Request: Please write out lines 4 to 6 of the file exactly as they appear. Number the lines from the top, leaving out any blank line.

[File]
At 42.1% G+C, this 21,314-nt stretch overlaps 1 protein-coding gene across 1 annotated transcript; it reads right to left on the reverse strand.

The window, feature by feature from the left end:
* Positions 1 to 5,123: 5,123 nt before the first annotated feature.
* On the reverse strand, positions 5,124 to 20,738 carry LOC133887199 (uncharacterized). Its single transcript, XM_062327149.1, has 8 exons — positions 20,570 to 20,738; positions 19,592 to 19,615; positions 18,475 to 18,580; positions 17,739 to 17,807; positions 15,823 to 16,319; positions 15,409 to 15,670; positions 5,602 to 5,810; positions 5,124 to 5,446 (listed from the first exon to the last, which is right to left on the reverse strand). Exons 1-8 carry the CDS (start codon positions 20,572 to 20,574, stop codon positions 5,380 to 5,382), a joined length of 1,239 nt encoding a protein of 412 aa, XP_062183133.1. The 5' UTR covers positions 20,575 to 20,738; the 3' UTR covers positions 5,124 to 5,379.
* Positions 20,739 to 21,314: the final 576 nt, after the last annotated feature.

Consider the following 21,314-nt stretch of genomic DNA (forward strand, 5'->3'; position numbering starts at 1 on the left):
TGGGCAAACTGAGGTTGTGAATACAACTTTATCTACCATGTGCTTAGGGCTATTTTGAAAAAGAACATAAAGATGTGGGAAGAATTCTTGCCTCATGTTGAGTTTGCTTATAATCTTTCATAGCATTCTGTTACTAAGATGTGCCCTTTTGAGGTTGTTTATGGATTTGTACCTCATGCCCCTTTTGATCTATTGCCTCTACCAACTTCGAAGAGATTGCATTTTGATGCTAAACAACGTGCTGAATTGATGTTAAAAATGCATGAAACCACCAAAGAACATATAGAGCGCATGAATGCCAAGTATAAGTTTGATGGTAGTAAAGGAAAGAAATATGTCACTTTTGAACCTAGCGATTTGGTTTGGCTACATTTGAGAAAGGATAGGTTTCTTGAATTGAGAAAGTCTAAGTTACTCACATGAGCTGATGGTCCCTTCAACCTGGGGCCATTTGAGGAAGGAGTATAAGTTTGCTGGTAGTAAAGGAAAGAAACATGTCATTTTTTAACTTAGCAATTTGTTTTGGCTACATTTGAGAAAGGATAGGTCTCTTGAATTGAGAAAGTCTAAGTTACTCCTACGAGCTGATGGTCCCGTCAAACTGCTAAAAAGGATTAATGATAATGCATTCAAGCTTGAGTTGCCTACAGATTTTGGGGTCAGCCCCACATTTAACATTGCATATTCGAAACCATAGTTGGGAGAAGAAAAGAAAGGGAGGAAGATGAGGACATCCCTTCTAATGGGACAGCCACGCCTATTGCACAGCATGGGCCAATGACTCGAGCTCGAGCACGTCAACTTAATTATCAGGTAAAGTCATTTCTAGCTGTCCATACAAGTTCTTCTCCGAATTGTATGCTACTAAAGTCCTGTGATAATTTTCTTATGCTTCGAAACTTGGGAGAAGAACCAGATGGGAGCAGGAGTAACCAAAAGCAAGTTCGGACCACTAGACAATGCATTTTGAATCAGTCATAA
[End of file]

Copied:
* On the reverse strand, positions 5,124 to 20,738 carry LOC133887199 (uncharacterized). Its single transcript, XM_062327149.1, has 8 exons — positions 20,570 to 20,738; positions 19,592 to 19,615; positions 18,475 to 18,580; positions 17,739 to 17,807; positions 15,823 to 16,319; positions 15,409 to 15,670; positions 5,602 to 5,810; positions 5,124 to 5,446 (listed from the first exon to the last, which is right to left on the reverse strand). Exons 1-8 carry the CDS (start codon positions 20,572 to 20,574, stop codon positions 5,380 to 5,382), a joined length of 1,239 nt encoding a protein of 412 aa, XP_062183133.1. The 5' UTR covers positions 20,575 to 20,738; the 3' UTR covers positions 5,124 to 5,379.
* Positions 20,739 to 21,314: the final 576 nt, after the last annotated feature.

Consider the following 21,314-nt stretch of genomic DNA (forward strand, 5'->3'; position numbering starts at 1 on the left):